Savage added, “CRAB also reaches out to our nation’s wounded warriors who can make learning to sail on the world’s largest and most scenic estuary a part of their recovery process.”
For more than 15 years, Savage has served as a skipper on one of CRAB’s Beneteau 22 sailing vessels, sailing out of Sandy Point State Park. He also served several years on CRAB’s board of directors, providing another opportunity to use his business background to help “repair the world.”
CRAB also offered Savage what he called “the experience of a lifetime.”
It happened during the outing of a teenage group from the Maryland School for the Blind, who were CRAB guests one day in July.
Savaged explained, “A totally blind and smiling teenager from the group boarded my boat. He could hardly wait to cast off. The day was perfect for sailing, a soft July breeze, clear skies and calm water. Once we were underway, I suggested he take the tiller. He went right for it.”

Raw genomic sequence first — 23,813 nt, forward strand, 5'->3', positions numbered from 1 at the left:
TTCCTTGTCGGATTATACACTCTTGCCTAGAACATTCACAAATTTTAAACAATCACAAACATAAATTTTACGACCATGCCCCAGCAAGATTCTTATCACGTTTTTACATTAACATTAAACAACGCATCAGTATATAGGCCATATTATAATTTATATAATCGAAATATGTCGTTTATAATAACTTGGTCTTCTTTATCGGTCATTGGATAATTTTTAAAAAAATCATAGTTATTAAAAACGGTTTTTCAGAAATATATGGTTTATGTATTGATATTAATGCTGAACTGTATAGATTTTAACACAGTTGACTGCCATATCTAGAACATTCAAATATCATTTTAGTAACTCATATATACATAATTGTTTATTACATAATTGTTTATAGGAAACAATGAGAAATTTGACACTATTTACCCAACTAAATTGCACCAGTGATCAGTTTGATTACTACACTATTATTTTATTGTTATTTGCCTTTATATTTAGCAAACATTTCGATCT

Savage continued, “With my hand on top of his, we shifted places. I then asked him to tell me on which side of his face the wind was blowing. Left or right. We weren’t into the ‘port’ or ‘starboard’ lingo yet. He then learned to move the tiller to change course, according to the wind’s direction. Then I took my hand off the tiller. He was smiling from ear to ear. He also kept us on course all afternoon.
“That’s when I said both to myself and to him: ‘Wow he’s got it.’ ”
Savage concluded, “This experience was tremendously gratifying. Once again, I experienced first-hand what volunteering is all about. It also helped me answer the ‘what’s next?’ in my life. All in all, the last 20 years have given me the chance to give back, and it’s far from over.”